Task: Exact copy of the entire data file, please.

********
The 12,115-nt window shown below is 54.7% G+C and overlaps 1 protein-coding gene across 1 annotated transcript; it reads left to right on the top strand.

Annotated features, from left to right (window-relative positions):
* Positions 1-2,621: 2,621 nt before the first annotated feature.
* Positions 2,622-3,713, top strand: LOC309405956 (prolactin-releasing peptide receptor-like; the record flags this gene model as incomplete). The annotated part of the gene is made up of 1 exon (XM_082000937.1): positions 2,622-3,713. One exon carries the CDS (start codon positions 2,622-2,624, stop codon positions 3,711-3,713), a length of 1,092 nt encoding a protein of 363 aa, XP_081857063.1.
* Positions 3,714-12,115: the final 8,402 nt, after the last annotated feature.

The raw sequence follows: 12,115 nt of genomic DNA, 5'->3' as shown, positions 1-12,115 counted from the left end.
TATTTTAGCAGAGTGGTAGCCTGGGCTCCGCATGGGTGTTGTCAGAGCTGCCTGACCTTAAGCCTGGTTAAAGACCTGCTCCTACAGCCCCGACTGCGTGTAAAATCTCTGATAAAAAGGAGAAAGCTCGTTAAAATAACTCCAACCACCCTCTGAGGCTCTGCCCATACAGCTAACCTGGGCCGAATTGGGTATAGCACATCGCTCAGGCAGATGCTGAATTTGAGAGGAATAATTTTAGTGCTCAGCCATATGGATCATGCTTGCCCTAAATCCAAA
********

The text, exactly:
The 12,115-nt window shown below is 54.7% G+C and overlaps 1 protein-coding gene across 1 annotated transcript; it reads left to right on the top strand.

Annotated features, from left to right (window-relative positions):
* Positions 1-2,621: 2,621 nt before the first annotated feature.
* Positions 2,622-3,713, top strand: LOC309405956 (prolactin-releasing peptide receptor-like; the record flags this gene model as incomplete). The annotated part of the gene is made up of 1 exon (XM_082000937.1): positions 2,622-3,713. One exon carries the CDS (start codon positions 2,622-2,624, stop codon positions 3,711-3,713), a length of 1,092 nt encoding a protein of 363 aa, XP_081857063.1.
* Positions 3,714-12,115: the final 8,402 nt, after the last annotated feature.

The raw sequence follows: 12,115 nt of genomic DNA, 5'->3' as shown, positions 1-12,115 counted from the left end.
TATTTTAGCAGAGTGGTAGCCTGGGCTCCGCATGGGTGTTGTCAGAGCTGCCTGACCTTAAGCCTGGTTAAAGACCTGCTCCTACAGCCCCGACTGCGTGTAAAATCTCTGATAAAAAGGAGAAAGCTCGTTAAAATAACTCCAACCACCCTCTGAGGCTCTGCCCATACAGCTAACCTGGGCCGAATTGGGTATAGCACATCGCTCAGGCAGATGCTGAATTTGAGAGGAATAATTTTAGTGCTCAGCCATATGGATCATGCTTGCCCTAAATCCAAA